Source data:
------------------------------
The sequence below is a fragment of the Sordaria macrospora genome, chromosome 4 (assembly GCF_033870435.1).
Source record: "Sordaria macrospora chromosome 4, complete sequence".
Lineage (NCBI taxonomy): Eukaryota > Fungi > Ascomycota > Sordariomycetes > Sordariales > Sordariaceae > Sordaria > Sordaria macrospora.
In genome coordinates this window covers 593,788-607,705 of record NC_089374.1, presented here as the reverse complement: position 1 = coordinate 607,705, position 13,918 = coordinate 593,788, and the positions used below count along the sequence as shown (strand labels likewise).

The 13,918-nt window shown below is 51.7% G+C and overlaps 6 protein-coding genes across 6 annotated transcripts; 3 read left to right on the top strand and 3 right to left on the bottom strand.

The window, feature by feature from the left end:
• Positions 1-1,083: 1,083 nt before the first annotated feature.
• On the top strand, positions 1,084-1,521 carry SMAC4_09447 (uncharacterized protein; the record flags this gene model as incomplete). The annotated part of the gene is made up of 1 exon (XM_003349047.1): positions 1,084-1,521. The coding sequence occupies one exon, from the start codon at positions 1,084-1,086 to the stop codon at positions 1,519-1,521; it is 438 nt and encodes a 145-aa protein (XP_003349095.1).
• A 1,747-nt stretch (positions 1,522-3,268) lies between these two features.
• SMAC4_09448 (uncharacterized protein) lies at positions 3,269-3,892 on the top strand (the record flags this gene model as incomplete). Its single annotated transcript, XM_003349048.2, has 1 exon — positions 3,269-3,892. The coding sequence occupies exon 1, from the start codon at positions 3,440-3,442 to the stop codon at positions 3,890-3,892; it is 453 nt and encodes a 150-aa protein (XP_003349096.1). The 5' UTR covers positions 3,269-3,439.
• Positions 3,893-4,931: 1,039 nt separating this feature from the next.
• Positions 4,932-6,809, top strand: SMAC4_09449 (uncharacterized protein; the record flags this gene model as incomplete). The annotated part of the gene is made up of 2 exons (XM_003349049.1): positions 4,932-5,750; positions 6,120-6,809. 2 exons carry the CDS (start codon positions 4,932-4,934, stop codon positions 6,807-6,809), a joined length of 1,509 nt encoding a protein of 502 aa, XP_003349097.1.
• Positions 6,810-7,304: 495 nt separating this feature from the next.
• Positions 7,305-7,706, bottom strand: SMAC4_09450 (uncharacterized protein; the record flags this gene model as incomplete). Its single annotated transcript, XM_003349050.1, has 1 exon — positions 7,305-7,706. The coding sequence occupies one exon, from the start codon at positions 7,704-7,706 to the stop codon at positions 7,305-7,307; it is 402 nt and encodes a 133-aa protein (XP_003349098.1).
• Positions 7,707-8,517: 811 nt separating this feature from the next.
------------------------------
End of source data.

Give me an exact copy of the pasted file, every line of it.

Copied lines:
The sequence below is a fragment of the Sordaria macrospora genome, chromosome 4 (assembly GCF_033870435.1).
Source record: "Sordaria macrospora chromosome 4, complete sequence".
Lineage (NCBI taxonomy): Eukaryota > Fungi > Ascomycota > Sordariomycetes > Sordariales > Sordariaceae > Sordaria > Sordaria macrospora.
In genome coordinates this window covers 593,788-607,705 of record NC_089374.1, presented here as the reverse complement: position 1 = coordinate 607,705, position 13,918 = coordinate 593,788, and the positions used below count along the sequence as shown (strand labels likewise).

The 13,918-nt window shown below is 51.7% G+C and overlaps 6 protein-coding genes across 6 annotated transcripts; 3 read left to right on the top strand and 3 right to left on the bottom strand.

The window, feature by feature from the left end:
• Positions 1-1,083: 1,083 nt before the first annotated feature.
• On the top strand, positions 1,084-1,521 carry SMAC4_09447 (uncharacterized protein; the record flags this gene model as incomplete). The annotated part of the gene is made up of 1 exon (XM_003349047.1): positions 1,084-1,521. The coding sequence occupies one exon, from the start codon at positions 1,084-1,086 to the stop codon at positions 1,519-1,521; it is 438 nt and encodes a 145-aa protein (XP_003349095.1).
• A 1,747-nt stretch (positions 1,522-3,268) lies between these two features.
• SMAC4_09448 (uncharacterized protein) lies at positions 3,269-3,892 on the top strand (the record flags this gene model as incomplete). Its single annotated transcript, XM_003349048.2, has 1 exon — positions 3,269-3,892. The coding sequence occupies exon 1, from the start codon at positions 3,440-3,442 to the stop codon at positions 3,890-3,892; it is 453 nt and encodes a 150-aa protein (XP_003349096.1). The 5' UTR covers positions 3,269-3,439.
• Positions 3,893-4,931: 1,039 nt separating this feature from the next.
• Positions 4,932-6,809, top strand: SMAC4_09449 (uncharacterized protein; the record flags this gene model as incomplete). The annotated part of the gene is made up of 2 exons (XM_003349049.1): positions 4,932-5,750; positions 6,120-6,809. 2 exons carry the CDS (start codon positions 4,932-4,934, stop codon positions 6,807-6,809), a joined length of 1,509 nt encoding a protein of 502 aa, XP_003349097.1.
• Positions 6,810-7,304: 495 nt separating this feature from the next.
• Positions 7,305-7,706, bottom strand: SMAC4_09450 (uncharacterized protein; the record flags this gene model as incomplete). Its single annotated transcript, XM_003349050.1, has 1 exon — positions 7,305-7,706. The coding sequence occupies one exon, from the start codon at positions 7,704-7,706 to the stop codon at positions 7,305-7,307; it is 402 nt and encodes a 133-aa protein (XP_003349098.1).
• Positions 7,707-8,517: 811 nt separating this feature from the next.